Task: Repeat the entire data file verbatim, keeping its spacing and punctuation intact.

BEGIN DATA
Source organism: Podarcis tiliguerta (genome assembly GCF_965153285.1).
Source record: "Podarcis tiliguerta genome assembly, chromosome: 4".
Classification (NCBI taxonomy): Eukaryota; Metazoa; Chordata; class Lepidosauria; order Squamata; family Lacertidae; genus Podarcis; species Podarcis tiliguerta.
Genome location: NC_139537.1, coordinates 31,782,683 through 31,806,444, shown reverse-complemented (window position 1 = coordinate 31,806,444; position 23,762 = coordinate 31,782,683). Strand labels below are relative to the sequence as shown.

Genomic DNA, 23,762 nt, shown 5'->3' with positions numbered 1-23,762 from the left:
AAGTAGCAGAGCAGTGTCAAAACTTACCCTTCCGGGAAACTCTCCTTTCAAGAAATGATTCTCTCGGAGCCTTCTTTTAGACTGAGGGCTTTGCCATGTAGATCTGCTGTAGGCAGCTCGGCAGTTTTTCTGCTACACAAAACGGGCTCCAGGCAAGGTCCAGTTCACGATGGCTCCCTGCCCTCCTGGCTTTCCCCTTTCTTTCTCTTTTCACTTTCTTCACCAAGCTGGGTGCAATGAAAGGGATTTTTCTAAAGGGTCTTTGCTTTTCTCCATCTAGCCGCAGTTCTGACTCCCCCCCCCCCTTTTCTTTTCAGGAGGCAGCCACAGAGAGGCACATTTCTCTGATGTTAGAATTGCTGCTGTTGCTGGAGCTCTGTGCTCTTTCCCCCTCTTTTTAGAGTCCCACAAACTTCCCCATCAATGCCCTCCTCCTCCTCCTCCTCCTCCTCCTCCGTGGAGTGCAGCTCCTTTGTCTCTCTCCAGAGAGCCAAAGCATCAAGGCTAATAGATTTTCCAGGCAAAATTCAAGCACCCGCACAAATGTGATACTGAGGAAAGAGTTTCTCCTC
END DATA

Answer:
Source organism: Podarcis tiliguerta (genome assembly GCF_965153285.1).
Source record: "Podarcis tiliguerta genome assembly, chromosome: 4".
Classification (NCBI taxonomy): Eukaryota; Metazoa; Chordata; class Lepidosauria; order Squamata; family Lacertidae; genus Podarcis; species Podarcis tiliguerta.
Genome location: NC_139537.1, coordinates 31,782,683 through 31,806,444, shown reverse-complemented (window position 1 = coordinate 31,806,444; position 23,762 = coordinate 31,782,683). Strand labels below are relative to the sequence as shown.

Genomic DNA, 23,762 nt, shown 5'->3' with positions numbered 1-23,762 from the left:
AAGTAGCAGAGCAGTGTCAAAACTTACCCTTCCGGGAAACTCTCCTTTCAAGAAATGATTCTCTCGGAGCCTTCTTTTAGACTGAGGGCTTTGCCATGTAGATCTGCTGTAGGCAGCTCGGCAGTTTTTCTGCTACACAAAACGGGCTCCAGGCAAGGTCCAGTTCACGATGGCTCCCTGCCCTCCTGGCTTTCCCCTTTCTTTCTCTTTTCACTTTCTTCACCAAGCTGGGTGCAATGAAAGGGATTTTTCTAAAGGGTCTTTGCTTTTCTCCATCTAGCCGCAGTTCTGACTCCCCCCCCCCCTTTTCTTTTCAGGAGGCAGCCACAGAGAGGCACATTTCTCTGATGTTAGAATTGCTGCTGTTGCTGGAGCTCTGTGCTCTTTCCCCCTCTTTTTAGAGTCCCACAAACTTCCCCATCAATGCCCTCCTCCTCCTCCTCCTCCTCCTCCTCCGTGGAGTGCAGCTCCTTTGTCTCTCTCCAGAGAGCCAAAGCATCAAGGCTAATAGATTTTCCAGGCAAAATTCAAGCACCCGCACAAATGTGATACTGAGGAAAGAGTTTCTCCTC